Japan has always been one of the largest investors in Asia, and particularly in India and China. While the historic relationship between India and Japan predates even India’s independence by a considerable period, the economic and strategic partnership between the two nations has progressed remarkably over the past years due to the perseverant efforts of both sides. Most memorably, Japan has played a significant role in the development of India’s infrastructure by making investments in landmark infrastructure projects such as the Delhi-Mumbai Industrial Corridor, Mumbai Ahmedabad High Speed Rail, Western Dedicated Freight Corridor etc. Collaboration in many other sectors such as manufacturing, production, logistics, etc. have emerged at the forefront of the contemporary partnership between the Japan government and the Government of India (GoI), and their respective companies and investors.
In the wake of the coronavirus pandemic, companies across the globe, including Japanese companies, are considering diversification and de-risking strategies to set up their manufacturing bases and associated value and supply chains in Asian countries other than China. Japan’s announcement of the stimulus package for Japanese companies to de-risk their supply chains and diversify their operations has provided a much needed impetus to Japanese companies to move part of their bases to countries such as India, Vietnam, Thailand, Indonesia, Malaysia and Myanmar. A survey of Japanese manufacturers with overseas subsidiaries, conducted by the Japan Bank for International Cooperation (JBIC) ranked India as the most desirable place to do business in long and medium term, i.e., in the next 3 to 10 years. The GoI has taken a plethora of steps to woo Japanese firms to India. The technological and economic prowess of Japan coupled with India’s established strengths in manufacturing, software, technology and related essential skill sets could further strengthen the ties between the nations and may lead to a paradigm shift in the supply chains across the globe.
We have attempted to provide, in this report, a brief framework of the existing structural relationship between India and Japan, and to set out information we feel may be relevant for incoming investors and other stakeholders to analyse the viability of India’s ecosystem for their needs. Chapter I of this Report provides an overview of Japan’s investment pattern, specifically in Asian countries. Chapter II of this Report outlines Japan’s investment relations with India over the past few years and briefly discusses the initiatives taken by the Japanese government and the GoI in this regard. It also identifies the potential sectors and the capabilities of various states in India, which Japanese investors may consider prior to investing in Indian companies and start-ups. Infrastructure, railways, food processing, defence, electric vehicles (EVs), pharmaceuticals, amongst others, have emerged as exciting areas for investors.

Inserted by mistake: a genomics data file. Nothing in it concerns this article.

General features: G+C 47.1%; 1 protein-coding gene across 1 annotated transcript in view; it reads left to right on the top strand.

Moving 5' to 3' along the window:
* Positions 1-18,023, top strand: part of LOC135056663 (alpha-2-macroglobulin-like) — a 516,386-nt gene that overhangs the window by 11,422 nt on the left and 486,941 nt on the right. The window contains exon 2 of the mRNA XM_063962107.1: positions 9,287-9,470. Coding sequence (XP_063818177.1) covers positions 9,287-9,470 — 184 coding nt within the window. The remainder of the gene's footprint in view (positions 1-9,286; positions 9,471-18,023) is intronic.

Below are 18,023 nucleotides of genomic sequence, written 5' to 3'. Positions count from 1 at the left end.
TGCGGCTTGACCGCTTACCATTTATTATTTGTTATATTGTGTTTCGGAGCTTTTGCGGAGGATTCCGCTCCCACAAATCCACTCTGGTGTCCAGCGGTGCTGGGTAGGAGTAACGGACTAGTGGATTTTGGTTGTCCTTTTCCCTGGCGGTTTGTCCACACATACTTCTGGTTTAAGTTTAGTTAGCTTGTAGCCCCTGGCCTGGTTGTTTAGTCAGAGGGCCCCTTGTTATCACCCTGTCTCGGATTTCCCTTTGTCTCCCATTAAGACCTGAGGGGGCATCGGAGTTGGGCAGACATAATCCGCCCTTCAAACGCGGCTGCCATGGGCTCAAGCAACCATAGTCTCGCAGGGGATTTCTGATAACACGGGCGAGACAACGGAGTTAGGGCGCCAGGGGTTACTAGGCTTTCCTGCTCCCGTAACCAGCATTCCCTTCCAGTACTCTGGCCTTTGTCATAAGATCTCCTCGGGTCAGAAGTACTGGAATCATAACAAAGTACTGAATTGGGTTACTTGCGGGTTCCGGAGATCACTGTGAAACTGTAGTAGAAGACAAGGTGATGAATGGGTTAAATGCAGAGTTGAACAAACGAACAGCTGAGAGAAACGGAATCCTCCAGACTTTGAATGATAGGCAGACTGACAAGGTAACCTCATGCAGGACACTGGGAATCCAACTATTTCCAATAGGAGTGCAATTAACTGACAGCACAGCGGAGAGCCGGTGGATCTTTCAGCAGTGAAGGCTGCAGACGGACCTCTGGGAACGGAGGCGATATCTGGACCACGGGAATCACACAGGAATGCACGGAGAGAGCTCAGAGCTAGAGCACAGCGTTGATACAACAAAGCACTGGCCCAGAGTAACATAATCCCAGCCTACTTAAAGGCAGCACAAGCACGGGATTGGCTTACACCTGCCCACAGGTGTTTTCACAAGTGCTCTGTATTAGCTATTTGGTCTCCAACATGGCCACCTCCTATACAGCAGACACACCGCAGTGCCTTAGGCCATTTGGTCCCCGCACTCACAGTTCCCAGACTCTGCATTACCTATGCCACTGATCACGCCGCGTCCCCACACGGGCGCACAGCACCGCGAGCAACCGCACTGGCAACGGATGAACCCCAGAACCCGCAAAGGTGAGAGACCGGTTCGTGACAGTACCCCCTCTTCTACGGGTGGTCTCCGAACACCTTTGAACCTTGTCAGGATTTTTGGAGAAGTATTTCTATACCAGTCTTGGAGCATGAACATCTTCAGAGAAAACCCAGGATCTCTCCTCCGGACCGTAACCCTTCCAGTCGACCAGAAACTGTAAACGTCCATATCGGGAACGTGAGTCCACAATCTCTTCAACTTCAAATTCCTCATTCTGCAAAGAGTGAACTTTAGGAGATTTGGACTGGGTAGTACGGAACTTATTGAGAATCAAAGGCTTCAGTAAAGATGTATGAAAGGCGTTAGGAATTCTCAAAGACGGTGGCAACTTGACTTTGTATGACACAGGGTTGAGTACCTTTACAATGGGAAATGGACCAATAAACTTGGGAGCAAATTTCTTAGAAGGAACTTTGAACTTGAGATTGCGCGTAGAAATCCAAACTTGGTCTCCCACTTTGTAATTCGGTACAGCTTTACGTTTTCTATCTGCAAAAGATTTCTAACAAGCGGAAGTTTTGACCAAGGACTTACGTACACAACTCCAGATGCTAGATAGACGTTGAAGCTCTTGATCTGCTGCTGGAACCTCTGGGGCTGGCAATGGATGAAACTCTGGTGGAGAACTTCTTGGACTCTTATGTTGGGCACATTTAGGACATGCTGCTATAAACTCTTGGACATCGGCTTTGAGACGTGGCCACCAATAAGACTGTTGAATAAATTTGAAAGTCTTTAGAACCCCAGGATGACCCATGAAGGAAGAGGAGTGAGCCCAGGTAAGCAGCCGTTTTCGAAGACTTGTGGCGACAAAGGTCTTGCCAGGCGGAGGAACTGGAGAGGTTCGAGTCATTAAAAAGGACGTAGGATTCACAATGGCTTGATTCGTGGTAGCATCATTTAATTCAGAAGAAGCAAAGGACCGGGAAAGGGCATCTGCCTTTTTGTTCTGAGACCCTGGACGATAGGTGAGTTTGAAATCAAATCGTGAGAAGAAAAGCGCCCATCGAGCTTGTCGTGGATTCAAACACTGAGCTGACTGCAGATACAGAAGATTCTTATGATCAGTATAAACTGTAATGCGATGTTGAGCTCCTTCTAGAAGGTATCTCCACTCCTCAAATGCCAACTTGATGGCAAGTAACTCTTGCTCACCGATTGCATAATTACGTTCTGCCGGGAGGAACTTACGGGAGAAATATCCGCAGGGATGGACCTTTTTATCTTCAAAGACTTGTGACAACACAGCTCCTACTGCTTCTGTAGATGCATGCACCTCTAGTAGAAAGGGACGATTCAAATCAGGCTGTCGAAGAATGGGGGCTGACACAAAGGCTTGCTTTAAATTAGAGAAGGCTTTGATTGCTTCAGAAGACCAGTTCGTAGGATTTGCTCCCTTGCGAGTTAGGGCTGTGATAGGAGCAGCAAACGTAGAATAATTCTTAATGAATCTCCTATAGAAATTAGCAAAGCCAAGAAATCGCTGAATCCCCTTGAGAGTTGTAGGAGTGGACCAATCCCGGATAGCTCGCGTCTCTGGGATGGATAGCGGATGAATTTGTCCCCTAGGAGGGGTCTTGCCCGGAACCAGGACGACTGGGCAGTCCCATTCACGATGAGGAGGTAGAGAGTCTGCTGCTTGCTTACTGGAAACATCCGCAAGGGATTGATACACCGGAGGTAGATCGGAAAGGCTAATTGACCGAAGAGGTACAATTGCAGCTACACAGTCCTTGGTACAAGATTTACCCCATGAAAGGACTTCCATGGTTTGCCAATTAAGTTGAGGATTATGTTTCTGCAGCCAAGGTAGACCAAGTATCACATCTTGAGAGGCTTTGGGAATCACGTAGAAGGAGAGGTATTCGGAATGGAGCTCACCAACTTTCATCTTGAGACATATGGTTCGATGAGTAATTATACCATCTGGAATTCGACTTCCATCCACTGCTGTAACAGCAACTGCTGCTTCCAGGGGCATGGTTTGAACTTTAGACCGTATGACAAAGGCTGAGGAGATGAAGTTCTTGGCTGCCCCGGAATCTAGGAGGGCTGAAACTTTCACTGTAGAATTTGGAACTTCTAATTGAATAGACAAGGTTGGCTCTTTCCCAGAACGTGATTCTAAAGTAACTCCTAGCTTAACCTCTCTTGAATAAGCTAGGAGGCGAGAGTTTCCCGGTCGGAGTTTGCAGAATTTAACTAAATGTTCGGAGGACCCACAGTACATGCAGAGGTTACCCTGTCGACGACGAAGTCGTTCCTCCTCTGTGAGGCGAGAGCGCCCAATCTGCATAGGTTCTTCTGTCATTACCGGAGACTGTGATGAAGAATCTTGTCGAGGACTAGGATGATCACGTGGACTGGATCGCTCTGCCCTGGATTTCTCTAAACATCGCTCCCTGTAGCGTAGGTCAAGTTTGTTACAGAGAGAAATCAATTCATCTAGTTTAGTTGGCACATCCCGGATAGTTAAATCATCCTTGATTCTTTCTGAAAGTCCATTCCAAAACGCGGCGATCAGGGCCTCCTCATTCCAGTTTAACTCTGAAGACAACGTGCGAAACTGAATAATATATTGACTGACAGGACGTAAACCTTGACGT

Chapter III of the Report touches upon Japan’s investment relations with China and the reasons for Japanese companies considering diversification of their manufacturing and production to other Asian countries. China’s increasing labour costs, trade relationship with the USA and its transformation from being the world’s factory primarily exporting products to a service-driven economy has played a major role in this regard. The stimulus package provided by the Japanese government may help Japanese investors expand their production facilities into other countries, depending on multiple factors such as existence of trade agreements between the target economy and potential market countries; costs of production, ease of compliances, etc.
Contributed by: Rudra Kumar Pandey, Partner; Srinivas Anirudh, Principal Associate; Sanyukta Sowani, Associate; Richa Vatsa, Associate.
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